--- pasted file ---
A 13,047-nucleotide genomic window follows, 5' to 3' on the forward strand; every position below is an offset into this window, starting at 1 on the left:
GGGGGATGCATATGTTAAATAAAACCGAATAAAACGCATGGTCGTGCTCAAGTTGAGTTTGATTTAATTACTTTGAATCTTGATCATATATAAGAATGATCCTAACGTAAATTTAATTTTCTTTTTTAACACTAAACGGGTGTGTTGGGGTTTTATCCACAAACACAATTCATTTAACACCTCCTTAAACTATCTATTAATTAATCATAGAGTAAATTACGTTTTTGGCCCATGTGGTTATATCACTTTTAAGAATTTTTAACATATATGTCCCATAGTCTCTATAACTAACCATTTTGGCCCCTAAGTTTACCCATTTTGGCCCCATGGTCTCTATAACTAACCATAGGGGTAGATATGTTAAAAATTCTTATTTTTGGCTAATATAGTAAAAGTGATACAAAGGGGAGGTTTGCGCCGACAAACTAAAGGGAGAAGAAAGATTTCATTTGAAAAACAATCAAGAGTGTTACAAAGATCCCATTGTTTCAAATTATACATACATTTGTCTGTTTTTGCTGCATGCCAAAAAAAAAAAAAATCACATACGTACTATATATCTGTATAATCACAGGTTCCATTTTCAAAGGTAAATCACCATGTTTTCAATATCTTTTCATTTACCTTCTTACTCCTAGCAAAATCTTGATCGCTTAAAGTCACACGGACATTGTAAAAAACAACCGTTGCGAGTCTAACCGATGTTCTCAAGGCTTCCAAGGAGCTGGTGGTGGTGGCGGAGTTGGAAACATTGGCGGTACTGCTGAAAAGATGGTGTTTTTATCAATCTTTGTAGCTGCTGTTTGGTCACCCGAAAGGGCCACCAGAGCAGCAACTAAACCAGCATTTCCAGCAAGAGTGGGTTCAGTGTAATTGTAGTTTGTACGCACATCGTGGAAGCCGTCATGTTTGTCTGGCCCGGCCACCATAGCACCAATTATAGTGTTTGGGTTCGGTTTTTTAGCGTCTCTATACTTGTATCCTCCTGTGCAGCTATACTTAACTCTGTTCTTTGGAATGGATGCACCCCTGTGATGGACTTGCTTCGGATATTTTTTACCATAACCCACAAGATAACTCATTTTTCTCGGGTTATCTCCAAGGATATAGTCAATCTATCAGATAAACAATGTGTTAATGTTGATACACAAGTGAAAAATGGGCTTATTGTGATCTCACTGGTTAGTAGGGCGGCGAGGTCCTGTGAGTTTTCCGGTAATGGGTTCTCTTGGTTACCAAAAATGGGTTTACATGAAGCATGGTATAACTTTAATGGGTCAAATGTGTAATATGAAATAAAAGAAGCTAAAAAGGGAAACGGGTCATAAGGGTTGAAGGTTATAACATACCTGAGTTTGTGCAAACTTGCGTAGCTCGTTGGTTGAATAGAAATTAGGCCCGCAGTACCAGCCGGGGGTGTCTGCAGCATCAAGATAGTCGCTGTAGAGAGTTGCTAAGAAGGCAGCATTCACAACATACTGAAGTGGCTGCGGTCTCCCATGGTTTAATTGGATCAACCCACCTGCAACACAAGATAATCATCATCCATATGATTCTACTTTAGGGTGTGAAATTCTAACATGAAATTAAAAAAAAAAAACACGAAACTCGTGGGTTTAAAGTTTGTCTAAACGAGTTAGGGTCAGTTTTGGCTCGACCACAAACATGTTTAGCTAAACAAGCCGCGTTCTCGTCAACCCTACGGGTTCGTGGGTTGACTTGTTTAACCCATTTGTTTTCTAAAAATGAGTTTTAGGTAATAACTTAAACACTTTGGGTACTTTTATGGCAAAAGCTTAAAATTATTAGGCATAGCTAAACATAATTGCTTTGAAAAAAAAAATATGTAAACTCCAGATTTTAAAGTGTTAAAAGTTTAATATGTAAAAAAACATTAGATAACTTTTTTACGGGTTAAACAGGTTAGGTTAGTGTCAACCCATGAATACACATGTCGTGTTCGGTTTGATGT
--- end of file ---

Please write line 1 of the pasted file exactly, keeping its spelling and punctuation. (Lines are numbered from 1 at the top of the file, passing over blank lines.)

A 13,047-nucleotide genomic window follows, 5' to 3' on the forward strand; every position below is an offset into this window, starting at 1 on the left: